Alternatively, if you measured your ingredients by weight and the cookies still came out too puffy, you likely let the dough chill for too long. I like to remove the cookie dough from the fridge and let them sit on the counter for about 5 minutes to allow for the dough to slightly thaw. This ensures cookies that fall flat when baking.
LOOKING FOR MORE COOKIE RECIPES?
CHECK THESE OUT!
Fudgy Brownie Crinkle Cookies
Homemade Oatmeal Creme Pies
Chocolate Peanut Butter Pretzel Macarons
Copycat Levain Bakery Dark Chocolate Peanut Butter Chip Cookies
Peanut Butter Chocolate Chunk Oatmeal Cookies
- 115 g unsalted butter softened
- 110 g dark brown sugar
- 50 g granulated sugar
- 130 g creamy peanut butter
- 1 large egg
- 1 teaspoon vanilla extract
- 90 g old-fashioned oats
- 150 g all-purpose flour
- ½ teaspoon baking powder
- ½ teaspoon baking soda
- ½ teaspoon coarse sea salt
- 285 g 64% cacao dark chocolate roughly chopped
- flaky sea salt for topping
- In the bowl of a stand mixer fitted with the paddle attachment, beat the butter and sugars on medium-high speed until creamed, about 2 minutes. Add the peanut butter, egg, and vanilla and beat on high speed until well combined, about 1 minute.
- In a medium bowl, whisk together the oats, flour, baking powder, baking soda, and salt. Add the dry ingredients to the wet ingredients and mix on low until just combined. Once combined, beat in the chocolate chunks. The dough will be thick and sticky.
- Using a large (3-tablespoon) cookie scoop, drop the dough on a parchment paper-lined baking sheet. Cover with plastic wrap and place in the fridge to chill for at least 30 minutes.
- Preheat oven to 350°F (180°C). Line baking sheets with parchment paper. Set aside.
- Bake for 10-12 minutes until lightly browned on the sides. The centers will look very soft. Remove from the oven and allow to cool on baking sheet for 5 minutes before transferring to a wire rack to cool completely.
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The best peanut butter biscuits ever!!! My hubby and I absolutely love them, can’t wait to make some for our grandchildren who devour peanut butter! Thanks for awesome recipe
LOVED THESE!!! After seeing mention of your website in The NY Times this morning, I had to check out your site. I was planning to make the Levaine cookies, but then I came across this recipe. I used Maranantha peanut butter since that’s what I had on hand. For the chocolate, I used a chunk of Caullebaut dark chocolate. The recipe did not say when to add the flaky salt, so I added it before I refrigerated the dough. Since I prefer my cookies a little smaller, I used a 2 Tbsp scoop. I checked them at 10 min, but felt they needed the full 12 min. They were still pale and thick, but I didn’t want to over bake them. I did bang the pan on the stove afterwards to flatten them some. After tremendous self restraint, I allowed them to cool before I tasted them. HEAVEN!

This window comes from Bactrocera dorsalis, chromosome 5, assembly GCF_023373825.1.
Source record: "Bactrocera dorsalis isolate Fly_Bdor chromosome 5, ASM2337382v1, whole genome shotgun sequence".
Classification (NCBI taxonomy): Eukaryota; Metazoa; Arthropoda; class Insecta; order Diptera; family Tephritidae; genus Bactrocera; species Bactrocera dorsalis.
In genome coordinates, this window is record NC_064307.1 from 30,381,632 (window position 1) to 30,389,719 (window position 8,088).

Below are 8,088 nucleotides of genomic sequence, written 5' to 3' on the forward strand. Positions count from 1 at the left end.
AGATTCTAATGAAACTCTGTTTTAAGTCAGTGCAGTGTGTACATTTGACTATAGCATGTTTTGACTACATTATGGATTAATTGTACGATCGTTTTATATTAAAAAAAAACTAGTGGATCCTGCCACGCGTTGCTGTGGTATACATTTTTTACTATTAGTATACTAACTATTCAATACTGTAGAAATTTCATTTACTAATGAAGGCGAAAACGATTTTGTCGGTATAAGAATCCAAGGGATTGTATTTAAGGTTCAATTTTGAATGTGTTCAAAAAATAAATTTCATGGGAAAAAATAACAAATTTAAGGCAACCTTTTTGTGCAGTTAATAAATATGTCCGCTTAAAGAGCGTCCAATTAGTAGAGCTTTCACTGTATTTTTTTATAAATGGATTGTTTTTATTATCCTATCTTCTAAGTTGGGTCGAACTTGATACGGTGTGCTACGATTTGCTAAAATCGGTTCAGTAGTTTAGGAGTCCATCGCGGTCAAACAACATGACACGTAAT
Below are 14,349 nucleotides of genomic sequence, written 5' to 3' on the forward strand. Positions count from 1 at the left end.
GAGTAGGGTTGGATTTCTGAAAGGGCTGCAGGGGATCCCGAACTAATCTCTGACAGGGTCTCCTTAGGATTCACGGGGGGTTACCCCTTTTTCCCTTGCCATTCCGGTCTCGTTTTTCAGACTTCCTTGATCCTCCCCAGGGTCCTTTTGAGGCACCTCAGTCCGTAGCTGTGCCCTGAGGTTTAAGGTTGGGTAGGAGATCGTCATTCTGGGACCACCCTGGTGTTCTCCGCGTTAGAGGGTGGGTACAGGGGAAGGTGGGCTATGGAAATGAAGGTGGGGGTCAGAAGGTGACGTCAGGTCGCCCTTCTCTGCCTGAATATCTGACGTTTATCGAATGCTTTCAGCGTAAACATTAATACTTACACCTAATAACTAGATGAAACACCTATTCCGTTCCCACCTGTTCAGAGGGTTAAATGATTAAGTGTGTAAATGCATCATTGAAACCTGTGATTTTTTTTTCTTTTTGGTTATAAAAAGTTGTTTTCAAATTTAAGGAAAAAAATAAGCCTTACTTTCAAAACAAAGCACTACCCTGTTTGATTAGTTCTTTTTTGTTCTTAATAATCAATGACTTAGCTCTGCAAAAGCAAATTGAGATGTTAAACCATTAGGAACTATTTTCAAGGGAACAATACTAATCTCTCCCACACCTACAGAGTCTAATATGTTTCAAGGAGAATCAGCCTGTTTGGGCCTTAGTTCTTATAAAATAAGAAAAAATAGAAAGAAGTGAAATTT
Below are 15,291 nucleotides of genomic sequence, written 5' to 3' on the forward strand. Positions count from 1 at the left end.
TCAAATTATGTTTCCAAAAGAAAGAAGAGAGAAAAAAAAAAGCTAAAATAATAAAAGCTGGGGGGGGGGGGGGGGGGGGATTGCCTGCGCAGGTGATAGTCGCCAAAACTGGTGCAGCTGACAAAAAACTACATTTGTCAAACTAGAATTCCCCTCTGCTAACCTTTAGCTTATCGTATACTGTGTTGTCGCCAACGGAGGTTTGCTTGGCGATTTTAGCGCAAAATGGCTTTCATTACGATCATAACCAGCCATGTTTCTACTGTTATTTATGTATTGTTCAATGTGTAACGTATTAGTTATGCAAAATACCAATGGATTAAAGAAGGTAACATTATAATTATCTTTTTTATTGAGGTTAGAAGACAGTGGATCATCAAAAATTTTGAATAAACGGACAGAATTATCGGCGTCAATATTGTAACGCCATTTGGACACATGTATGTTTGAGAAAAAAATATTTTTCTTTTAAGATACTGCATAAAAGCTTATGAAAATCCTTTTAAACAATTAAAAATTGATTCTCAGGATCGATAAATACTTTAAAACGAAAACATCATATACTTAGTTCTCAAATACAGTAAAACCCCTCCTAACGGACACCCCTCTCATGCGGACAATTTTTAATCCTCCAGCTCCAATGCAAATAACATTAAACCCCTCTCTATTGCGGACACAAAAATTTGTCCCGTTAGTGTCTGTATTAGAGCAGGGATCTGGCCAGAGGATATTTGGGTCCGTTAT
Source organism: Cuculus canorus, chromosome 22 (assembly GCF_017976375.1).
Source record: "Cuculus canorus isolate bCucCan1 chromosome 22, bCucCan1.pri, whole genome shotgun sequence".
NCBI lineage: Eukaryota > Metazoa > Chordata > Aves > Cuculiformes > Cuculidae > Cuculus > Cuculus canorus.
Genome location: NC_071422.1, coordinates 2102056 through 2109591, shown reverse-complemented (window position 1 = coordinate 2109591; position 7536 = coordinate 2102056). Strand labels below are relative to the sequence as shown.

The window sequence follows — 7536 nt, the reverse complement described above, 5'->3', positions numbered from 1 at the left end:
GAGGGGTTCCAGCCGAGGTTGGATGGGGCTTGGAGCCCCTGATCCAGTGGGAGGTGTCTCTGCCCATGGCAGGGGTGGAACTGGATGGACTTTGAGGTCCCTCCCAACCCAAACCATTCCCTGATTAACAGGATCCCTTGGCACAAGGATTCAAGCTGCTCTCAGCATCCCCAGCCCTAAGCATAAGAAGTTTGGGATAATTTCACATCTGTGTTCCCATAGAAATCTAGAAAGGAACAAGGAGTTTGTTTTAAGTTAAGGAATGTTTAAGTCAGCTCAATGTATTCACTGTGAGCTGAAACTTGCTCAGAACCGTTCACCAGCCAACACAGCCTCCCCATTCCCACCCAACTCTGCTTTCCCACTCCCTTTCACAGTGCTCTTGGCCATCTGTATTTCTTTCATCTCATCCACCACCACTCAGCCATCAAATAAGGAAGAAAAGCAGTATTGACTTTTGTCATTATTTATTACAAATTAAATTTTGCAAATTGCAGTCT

Hi Mike, is the oven temp fan forced? Thank you!
Nope! I don't use a fan/convection setting for any of my bakes!
Delicious! These were a hit. Great flavor and texture, not too sweet and the salt gives a great flavor contrast
This is 100% my new favorite, go-to peanut butter cookie recipe. Perfect texture, soft and chewy, and the sugar levels are well balanced with the peanut butter. I ended up using chunky peanut butter, and the stiffness led me to skip the chilling process (in my personal experience, I have trouble with having chilled cookies fail to spread and bake properly) and they baked well. However, definitely adjust to your own kitchen temp, oven reliability, personal experience, etc and trust Mike's recipe! Thank you so much for these cookies I didn't know I needed!!
So glad to hear they came out perfectly with the chunky peanut butter! That added texture was delicious, I bet! 🙂
What non nut substitute can be used instead of peanut butter?
I haven't tested it myself, but sunflower butter would probably work fine!
i used quick cooking oats because that's all i had and the cookies still came out great. very good recipe, thank you.